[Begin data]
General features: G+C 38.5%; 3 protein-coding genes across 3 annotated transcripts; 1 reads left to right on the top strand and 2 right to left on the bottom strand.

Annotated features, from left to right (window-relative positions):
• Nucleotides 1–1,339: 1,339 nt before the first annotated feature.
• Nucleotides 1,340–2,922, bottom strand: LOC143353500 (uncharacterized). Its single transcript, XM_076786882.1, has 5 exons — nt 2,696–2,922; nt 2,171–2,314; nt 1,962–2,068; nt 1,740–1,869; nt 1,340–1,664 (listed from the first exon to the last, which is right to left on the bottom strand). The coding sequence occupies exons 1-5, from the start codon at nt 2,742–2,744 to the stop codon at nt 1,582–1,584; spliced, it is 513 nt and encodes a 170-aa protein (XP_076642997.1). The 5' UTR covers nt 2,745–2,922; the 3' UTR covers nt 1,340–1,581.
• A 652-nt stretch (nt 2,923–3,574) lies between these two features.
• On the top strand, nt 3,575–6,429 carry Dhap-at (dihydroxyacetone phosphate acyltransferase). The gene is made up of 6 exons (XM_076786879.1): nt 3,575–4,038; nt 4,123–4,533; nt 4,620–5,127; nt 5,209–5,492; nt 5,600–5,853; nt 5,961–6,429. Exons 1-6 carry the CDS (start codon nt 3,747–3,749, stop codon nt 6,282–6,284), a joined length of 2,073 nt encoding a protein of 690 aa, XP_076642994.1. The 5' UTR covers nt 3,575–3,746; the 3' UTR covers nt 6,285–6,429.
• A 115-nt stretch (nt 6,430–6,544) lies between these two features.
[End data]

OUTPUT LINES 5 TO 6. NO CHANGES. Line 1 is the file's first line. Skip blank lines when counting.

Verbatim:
• A 652-nt stretch (nt 2,923–3,574) lies between these two features.
• On the top strand, nt 3,575–6,429 carry Dhap-at (dihydroxyacetone phosphate acyltransferase). The gene is made up of 6 exons (XM_076786879.1): nt 3,575–4,038; nt 4,123–4,533; nt 4,620–5,127; nt 5,209–5,492; nt 5,600–5,853; nt 5,961–6,429. Exons 1-6 carry the CDS (start codon nt 3,747–3,749, stop codon nt 6,282–6,284), a joined length of 2,073 nt encoding a protein of 690 aa, XP_076642994.1. The 5' UTR covers nt 3,575–3,746; the 3' UTR covers nt 6,285–6,429.